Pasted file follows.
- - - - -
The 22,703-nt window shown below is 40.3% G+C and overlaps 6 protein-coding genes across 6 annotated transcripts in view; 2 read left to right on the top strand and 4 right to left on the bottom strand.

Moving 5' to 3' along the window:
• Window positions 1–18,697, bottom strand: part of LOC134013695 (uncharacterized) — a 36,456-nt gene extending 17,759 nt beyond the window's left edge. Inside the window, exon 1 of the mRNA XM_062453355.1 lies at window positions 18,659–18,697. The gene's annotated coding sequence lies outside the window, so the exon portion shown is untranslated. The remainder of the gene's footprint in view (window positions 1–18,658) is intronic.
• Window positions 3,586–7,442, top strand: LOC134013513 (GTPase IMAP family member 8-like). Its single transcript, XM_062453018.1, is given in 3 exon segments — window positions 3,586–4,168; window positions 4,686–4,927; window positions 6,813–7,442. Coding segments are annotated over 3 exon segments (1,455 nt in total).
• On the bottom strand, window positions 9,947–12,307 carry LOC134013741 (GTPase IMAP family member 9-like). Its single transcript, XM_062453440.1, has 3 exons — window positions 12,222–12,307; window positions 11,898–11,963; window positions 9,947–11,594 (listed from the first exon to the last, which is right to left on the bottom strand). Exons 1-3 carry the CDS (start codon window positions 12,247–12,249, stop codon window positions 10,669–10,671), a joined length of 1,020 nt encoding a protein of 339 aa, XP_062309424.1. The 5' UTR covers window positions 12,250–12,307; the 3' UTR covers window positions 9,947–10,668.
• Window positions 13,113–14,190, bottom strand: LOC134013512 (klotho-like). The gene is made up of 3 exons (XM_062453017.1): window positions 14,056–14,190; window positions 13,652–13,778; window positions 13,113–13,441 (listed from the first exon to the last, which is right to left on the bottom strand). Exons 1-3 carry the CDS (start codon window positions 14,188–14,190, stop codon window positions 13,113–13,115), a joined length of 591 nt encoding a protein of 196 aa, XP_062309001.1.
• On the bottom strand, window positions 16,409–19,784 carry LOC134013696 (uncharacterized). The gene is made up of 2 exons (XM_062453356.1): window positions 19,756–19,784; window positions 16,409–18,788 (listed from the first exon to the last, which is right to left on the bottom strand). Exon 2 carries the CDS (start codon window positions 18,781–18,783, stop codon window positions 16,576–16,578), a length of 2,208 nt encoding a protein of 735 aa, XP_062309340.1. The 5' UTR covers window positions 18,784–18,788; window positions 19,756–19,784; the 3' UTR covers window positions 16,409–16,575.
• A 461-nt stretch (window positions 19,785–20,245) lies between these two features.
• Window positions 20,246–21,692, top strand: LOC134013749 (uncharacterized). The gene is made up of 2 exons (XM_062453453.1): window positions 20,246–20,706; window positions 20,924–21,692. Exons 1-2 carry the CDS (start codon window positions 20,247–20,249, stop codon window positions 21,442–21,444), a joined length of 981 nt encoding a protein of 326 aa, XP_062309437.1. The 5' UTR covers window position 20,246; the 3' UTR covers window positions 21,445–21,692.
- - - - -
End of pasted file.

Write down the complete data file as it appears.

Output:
The 22,703-nt window shown below is 40.3% G+C and overlaps 6 protein-coding genes across 6 annotated transcripts in view; 2 read left to right on the top strand and 4 right to left on the bottom strand.

Moving 5' to 3' along the window:
• Window positions 1–18,697, bottom strand: part of LOC134013695 (uncharacterized) — a 36,456-nt gene extending 17,759 nt beyond the window's left edge. Inside the window, exon 1 of the mRNA XM_062453355.1 lies at window positions 18,659–18,697. The gene's annotated coding sequence lies outside the window, so the exon portion shown is untranslated. The remainder of the gene's footprint in view (window positions 1–18,658) is intronic.
• Window positions 3,586–7,442, top strand: LOC134013513 (GTPase IMAP family member 8-like). Its single transcript, XM_062453018.1, is given in 3 exon segments — window positions 3,586–4,168; window positions 4,686–4,927; window positions 6,813–7,442. Coding segments are annotated over 3 exon segments (1,455 nt in total).
• On the bottom strand, window positions 9,947–12,307 carry LOC134013741 (GTPase IMAP family member 9-like). Its single transcript, XM_062453440.1, has 3 exons — window positions 12,222–12,307; window positions 11,898–11,963; window positions 9,947–11,594 (listed from the first exon to the last, which is right to left on the bottom strand). Exons 1-3 carry the CDS (start codon window positions 12,247–12,249, stop codon window positions 10,669–10,671), a joined length of 1,020 nt encoding a protein of 339 aa, XP_062309424.1. The 5' UTR covers window positions 12,250–12,307; the 3' UTR covers window positions 9,947–10,668.
• Window positions 13,113–14,190, bottom strand: LOC134013512 (klotho-like). The gene is made up of 3 exons (XM_062453017.1): window positions 14,056–14,190; window positions 13,652–13,778; window positions 13,113–13,441 (listed from the first exon to the last, which is right to left on the bottom strand). Exons 1-3 carry the CDS (start codon window positions 14,188–14,190, stop codon window positions 13,113–13,115), a joined length of 591 nt encoding a protein of 196 aa, XP_062309001.1.
• On the bottom strand, window positions 16,409–19,784 carry LOC134013696 (uncharacterized). The gene is made up of 2 exons (XM_062453356.1): window positions 19,756–19,784; window positions 16,409–18,788 (listed from the first exon to the last, which is right to left on the bottom strand). Exon 2 carries the CDS (start codon window positions 18,781–18,783, stop codon window positions 16,576–16,578), a length of 2,208 nt encoding a protein of 735 aa, XP_062309340.1. The 5' UTR covers window positions 18,784–18,788; window positions 19,756–19,784; the 3' UTR covers window positions 16,409–16,575.
• A 461-nt stretch (window positions 19,785–20,245) lies between these two features.
• Window positions 20,246–21,692, top strand: LOC134013749 (uncharacterized). The gene is made up of 2 exons (XM_062453453.1): window positions 20,246–20,706; window positions 20,924–21,692. Exons 1-2 carry the CDS (start codon window positions 20,247–20,249, stop codon window positions 21,442–21,444), a joined length of 981 nt encoding a protein of 326 aa, XP_062309437.1. The 5' UTR covers window position 20,246; the 3' UTR covers window positions 21,445–21,692.